EDU WATCH Education news from Africa and the world

26 July 2010

Sources (Sources: Times Higher Education, AllAfrica, Chronicle of Higher Education..)

A worldwide trend of falling state investment and rising tuition fees will prompt intense competition in the "globally traded commodity" of higher education - and the sector must prepare for the global advance of private providers. This was the message from presentations at the UK Council for International Student Affairs annual conference.

Former UCT deputy vice-chancellor and current vice-chancellor of the University of Salford, Prof Martin Hall (@VCSalford), is the first UK-based VC to personally use Twitter, The Times Higher Education reports. Following on his heels is De Montfort University's VC Dominic Shellard (@DMUVC) who joins university heads from around the world in the twittersphere.

Ireland's prime minister, Brian Cowen, has announced the largest single investment of Funding for Research ever made in the country. It will amount to EUR360 million over five years, comprising EUR297 million from the state and a further EUR63 million from private sources.

The recent discovery of oil in Uganda has prompted the Kenson School of Technology, a Trinidad and Tobago-registered organisation, to train Ugandans in soft skills required for the industry. This initiative is expected to address the lack of technical skills among Ugandans.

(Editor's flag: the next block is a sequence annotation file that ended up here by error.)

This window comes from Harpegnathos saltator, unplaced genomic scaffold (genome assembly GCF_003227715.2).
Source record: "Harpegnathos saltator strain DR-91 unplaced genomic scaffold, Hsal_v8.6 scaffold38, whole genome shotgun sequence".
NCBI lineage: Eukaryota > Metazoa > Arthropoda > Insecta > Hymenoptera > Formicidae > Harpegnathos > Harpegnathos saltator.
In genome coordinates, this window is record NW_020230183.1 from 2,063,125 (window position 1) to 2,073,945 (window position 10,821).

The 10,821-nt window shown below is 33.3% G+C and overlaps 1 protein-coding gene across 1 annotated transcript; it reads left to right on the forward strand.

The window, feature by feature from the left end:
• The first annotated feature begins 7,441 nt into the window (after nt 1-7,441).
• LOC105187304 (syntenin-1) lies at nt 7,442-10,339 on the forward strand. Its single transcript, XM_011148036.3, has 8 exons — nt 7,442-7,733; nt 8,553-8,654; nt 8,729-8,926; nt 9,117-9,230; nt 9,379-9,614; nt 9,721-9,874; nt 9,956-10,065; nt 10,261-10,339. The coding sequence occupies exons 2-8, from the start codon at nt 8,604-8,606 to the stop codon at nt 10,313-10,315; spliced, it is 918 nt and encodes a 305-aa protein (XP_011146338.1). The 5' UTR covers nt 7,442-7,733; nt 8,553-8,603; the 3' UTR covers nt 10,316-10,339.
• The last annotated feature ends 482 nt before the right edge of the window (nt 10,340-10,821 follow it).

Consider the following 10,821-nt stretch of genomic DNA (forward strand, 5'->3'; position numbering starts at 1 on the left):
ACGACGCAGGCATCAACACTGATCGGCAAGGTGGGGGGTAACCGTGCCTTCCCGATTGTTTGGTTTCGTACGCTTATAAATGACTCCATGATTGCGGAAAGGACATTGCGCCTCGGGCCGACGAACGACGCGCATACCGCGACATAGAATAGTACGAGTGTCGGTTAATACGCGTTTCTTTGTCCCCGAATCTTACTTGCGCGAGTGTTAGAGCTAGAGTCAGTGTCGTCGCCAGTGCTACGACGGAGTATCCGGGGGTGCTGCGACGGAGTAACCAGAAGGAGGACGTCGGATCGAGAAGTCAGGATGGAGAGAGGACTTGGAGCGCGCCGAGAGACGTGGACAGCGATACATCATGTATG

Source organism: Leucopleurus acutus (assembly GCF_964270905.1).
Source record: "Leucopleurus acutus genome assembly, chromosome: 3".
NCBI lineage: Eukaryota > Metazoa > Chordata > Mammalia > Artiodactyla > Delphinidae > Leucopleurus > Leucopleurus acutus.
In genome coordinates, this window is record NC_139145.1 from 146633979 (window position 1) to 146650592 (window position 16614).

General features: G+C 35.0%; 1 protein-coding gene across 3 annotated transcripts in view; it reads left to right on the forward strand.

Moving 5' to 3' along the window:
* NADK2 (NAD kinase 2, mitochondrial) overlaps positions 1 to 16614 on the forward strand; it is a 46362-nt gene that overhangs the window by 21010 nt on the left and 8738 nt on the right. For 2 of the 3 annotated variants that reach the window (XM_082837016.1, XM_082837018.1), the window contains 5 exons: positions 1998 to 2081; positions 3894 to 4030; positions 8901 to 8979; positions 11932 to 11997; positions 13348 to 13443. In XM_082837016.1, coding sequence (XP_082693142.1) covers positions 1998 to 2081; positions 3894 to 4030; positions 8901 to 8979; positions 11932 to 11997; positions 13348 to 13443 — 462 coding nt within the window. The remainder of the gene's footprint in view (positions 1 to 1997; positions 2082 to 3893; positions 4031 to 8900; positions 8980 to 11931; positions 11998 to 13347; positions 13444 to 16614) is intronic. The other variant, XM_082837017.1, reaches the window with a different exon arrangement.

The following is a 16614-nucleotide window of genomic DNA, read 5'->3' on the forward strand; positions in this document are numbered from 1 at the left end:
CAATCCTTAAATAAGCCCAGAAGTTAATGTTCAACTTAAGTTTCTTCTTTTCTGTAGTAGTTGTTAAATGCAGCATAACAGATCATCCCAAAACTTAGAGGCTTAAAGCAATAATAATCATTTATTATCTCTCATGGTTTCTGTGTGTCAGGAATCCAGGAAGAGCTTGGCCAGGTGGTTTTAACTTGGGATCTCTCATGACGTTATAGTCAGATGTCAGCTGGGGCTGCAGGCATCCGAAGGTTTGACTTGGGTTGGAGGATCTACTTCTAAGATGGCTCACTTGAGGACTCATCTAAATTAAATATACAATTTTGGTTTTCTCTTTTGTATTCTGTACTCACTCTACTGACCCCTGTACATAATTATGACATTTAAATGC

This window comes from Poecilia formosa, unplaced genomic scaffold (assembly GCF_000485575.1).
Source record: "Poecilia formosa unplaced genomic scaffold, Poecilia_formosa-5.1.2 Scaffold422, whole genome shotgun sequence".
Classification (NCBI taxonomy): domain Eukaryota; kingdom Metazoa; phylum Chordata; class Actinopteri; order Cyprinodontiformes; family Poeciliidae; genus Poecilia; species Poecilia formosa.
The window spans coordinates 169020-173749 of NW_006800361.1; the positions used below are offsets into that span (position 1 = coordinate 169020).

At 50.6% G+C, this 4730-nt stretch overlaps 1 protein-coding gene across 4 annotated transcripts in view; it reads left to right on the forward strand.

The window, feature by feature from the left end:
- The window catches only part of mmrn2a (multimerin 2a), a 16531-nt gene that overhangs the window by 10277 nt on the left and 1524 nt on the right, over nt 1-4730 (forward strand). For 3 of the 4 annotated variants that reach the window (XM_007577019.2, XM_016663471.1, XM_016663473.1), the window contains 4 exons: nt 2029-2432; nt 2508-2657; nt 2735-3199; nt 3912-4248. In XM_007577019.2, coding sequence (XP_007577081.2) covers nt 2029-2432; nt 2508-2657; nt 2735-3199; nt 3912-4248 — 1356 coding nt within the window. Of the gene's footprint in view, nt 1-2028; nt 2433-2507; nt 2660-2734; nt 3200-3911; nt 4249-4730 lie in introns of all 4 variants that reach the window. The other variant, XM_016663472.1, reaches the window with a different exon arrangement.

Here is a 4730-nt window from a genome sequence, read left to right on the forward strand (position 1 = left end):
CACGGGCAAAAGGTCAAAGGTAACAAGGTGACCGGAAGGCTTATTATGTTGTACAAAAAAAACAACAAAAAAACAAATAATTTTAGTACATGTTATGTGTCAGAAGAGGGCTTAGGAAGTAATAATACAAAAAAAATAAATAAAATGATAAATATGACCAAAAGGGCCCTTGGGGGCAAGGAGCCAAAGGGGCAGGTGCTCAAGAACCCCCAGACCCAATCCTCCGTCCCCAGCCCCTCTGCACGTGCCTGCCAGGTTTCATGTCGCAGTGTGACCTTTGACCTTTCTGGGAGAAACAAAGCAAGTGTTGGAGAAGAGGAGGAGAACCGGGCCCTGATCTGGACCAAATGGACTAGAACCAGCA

The House of Traditional Leaders in South Africa has welcomed the stricter rules at Limpopo's initiation schools, which have resulted in not one initiation-related death being reported in the province so far this winter. Last year, six youths died at one of the province's legal initiation schools.

South Africa should introduce US-style community colleges at which youths could be prepared for further study, said senior Human Sciences Research Council official Michael Cosser. He argued that community colleges would remove the pressure on universities to spend increasing portions of their budget to bridge the gaps between university and high school education.

The presidential campaign in Rwanda this month sparked a campus-wide ban on all forms of political activity at the National University of Rwanda. The rector, Prof Silas Lwakabamba, explained that the measure was taken to ensure a peaceful election period.

Duke University in the US has suspended assoc prof of medicine, Anil Potti, after learning that he falsely claimed to be a Rhodes scholar. Potti, a cancer-genomics researcher, listed the prestigious scholarship in an application for a research grant from the American Cancer Society.

One in 20 essays submitted by applicants for medical residencies at a prestigious Harvard teaching hospital in the US contained evidence of plagiarism, according to a study published in the Annals of Internal Medicine. The authors studied nearly 5 000 personal statements from hospital residency applicants.

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